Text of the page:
(Cala Rajada, at 03:32:23)

(Cala Rajada, at 03:43:12)

(Felanitx, at 04:39:18)

I made a scheduled return to Felanitx to upload the first photos of this self-set challenge. Quite unscheduled, I fell asleep and had a 45 minutes nap. I was still good on time and schedule, though.

(near Petra, at 07:41:13)

(near Petra, at 08:00:33)

(Santa Margalida, at 09:24:54)

(Muro, at 10:44:09)

(near Muro, at 11:35:52)

At this time, I was still running to schedule, more or less. But it began to dawn on me that the task I had set might be a bigger one than I had calculated. I may have underestimated the challenge and the sheer distance between places, and I may have overestimated my abilities as a one-man-band. I decided that Mallorca was, in fact, a continent.

(near Muro, at 12:11:55)

(Port de Pollença, at 13:59:13)

(Pollença, at 14:18:33)

By now, it was quite evident that I was running late, and well behind schedule. I decided to alter my route plan. Instead of returning south via Crestatx, Sineu and Sant Joan, I decided to go up into the mountains of the Serra de Tramuntana to see if I could catch up on time by eliminating some of the planned stops.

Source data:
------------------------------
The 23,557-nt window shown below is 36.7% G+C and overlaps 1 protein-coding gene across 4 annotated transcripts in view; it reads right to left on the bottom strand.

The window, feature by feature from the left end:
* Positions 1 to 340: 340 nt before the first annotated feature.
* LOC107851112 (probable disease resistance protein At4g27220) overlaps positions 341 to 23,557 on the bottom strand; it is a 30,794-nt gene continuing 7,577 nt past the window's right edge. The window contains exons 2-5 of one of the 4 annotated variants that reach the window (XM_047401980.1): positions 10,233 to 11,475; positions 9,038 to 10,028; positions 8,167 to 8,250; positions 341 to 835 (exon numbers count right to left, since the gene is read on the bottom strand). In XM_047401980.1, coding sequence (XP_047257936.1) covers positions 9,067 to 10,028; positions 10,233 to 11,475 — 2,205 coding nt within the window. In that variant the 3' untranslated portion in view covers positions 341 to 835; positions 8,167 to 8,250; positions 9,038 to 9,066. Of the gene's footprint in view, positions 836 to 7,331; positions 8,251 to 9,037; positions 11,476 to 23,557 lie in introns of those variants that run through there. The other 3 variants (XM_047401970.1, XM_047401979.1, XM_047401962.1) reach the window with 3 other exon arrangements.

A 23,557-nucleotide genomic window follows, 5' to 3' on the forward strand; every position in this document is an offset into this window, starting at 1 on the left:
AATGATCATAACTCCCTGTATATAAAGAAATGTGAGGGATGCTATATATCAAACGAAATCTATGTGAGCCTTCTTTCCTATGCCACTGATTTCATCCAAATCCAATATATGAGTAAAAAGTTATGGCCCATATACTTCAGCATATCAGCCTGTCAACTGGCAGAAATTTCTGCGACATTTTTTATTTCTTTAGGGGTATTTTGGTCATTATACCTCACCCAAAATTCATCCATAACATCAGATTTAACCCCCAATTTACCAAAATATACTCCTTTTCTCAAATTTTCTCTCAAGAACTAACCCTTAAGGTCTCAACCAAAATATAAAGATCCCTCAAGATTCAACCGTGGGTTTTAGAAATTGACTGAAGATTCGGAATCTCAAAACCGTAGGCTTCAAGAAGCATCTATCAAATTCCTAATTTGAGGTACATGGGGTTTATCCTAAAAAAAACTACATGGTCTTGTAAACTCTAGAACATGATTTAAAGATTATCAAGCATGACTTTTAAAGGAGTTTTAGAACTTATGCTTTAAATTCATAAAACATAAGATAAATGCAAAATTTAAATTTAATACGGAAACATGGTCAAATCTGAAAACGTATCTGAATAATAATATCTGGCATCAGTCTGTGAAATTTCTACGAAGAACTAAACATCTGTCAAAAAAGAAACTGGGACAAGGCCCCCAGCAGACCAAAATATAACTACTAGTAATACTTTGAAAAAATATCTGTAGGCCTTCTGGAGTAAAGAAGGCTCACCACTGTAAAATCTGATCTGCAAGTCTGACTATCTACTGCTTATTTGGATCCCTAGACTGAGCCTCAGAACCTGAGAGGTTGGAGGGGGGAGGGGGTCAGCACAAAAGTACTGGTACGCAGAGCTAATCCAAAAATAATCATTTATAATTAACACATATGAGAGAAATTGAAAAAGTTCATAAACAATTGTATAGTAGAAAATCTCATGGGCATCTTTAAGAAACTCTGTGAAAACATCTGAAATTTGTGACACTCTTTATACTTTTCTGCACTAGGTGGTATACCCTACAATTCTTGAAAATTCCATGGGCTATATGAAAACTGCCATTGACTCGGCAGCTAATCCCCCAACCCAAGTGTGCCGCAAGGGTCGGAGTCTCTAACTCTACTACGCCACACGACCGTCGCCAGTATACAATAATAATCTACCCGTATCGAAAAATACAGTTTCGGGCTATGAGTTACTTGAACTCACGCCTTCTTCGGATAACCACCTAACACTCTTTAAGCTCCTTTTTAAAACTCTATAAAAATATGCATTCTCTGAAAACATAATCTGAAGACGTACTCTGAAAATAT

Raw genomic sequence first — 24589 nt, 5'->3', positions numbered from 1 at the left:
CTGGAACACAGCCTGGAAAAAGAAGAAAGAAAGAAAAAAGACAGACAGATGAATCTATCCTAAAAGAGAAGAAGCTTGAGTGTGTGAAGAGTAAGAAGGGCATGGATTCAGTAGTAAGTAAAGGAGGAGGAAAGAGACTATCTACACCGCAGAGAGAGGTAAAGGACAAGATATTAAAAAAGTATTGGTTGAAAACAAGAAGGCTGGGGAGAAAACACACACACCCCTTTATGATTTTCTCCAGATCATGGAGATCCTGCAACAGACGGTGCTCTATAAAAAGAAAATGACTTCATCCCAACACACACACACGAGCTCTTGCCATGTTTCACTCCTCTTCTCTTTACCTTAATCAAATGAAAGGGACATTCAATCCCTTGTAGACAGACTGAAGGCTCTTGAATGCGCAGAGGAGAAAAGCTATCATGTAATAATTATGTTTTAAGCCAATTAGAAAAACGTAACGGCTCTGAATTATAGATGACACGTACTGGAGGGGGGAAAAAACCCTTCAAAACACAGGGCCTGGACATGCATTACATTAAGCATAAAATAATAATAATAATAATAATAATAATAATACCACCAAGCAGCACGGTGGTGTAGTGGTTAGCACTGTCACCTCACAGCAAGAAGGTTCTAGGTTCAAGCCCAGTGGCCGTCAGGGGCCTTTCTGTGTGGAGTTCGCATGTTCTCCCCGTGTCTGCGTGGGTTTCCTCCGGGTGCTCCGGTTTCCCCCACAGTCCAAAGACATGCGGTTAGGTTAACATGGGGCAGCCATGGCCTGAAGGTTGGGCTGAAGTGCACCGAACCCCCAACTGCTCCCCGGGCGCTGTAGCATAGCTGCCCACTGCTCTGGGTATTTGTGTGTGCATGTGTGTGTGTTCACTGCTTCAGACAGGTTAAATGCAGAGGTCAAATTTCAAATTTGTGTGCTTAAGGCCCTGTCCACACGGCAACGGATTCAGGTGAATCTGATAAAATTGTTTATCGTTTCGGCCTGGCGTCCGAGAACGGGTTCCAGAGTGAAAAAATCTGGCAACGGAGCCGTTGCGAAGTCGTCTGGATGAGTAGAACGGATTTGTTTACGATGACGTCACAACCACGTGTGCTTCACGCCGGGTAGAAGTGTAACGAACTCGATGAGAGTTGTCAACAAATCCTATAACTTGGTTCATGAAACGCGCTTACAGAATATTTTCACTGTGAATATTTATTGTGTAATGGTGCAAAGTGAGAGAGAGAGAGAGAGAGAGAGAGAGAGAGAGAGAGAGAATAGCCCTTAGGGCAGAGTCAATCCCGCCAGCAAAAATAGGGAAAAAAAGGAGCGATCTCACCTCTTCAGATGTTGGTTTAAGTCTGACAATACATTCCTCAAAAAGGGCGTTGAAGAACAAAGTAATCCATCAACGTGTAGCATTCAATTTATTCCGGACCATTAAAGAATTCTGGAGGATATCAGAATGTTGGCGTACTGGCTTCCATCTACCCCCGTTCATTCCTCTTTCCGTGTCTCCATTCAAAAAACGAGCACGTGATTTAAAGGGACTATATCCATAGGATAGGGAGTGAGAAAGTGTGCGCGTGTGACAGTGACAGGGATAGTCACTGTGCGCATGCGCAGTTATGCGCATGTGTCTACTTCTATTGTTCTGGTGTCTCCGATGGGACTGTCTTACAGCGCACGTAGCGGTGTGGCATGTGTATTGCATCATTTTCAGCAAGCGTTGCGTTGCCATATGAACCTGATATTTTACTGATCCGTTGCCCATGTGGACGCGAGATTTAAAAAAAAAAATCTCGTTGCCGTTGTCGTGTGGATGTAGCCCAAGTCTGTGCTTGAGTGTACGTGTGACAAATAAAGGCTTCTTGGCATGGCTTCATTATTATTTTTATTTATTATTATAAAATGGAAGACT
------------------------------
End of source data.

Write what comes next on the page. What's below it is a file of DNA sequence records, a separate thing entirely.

(near Pollença, at 14:58:40)

(near Sa Calobra, at 15:23:18)

(near Sa Calobra, at 15:25:40)

(near Sa Calobra, at 15:32:31)

(near Sa Calobra, at 15:33:02)

(near Fornalutx, at 15:37:35)

(near Fornalutx, at 15:43:27)

It now was clear: there was no way I could complete the whole island portrait, and comprehensive at that, within the self-elected time frame of 24 hours. For a start, there was no way that I could upload any photos during the course of my parcours. There were just too many kilometres to be driven from point to point. Mallorca is too big an island to be ticked off in one single day by one individual. I realized that I would have needed to employ the good services of a driver to allow me to concentrate on the scene selection and the location, instead of me minding the business of getting there in the first place. And it would have been wise to seek the support of an assistant to keep my back free from the logistics of the task. Me, on my own, doing the driving, route planning, rescheduling, time keeping, scene selection, setting up the tripod, shooting, editing, copy writing, Lightroom-ing, WordPress formatting and what have you, was just too much for one elderly man. And I was getting tired, sleepy, red-eyed, exhausted and anxious. I needed a hug, or a helpline, or something.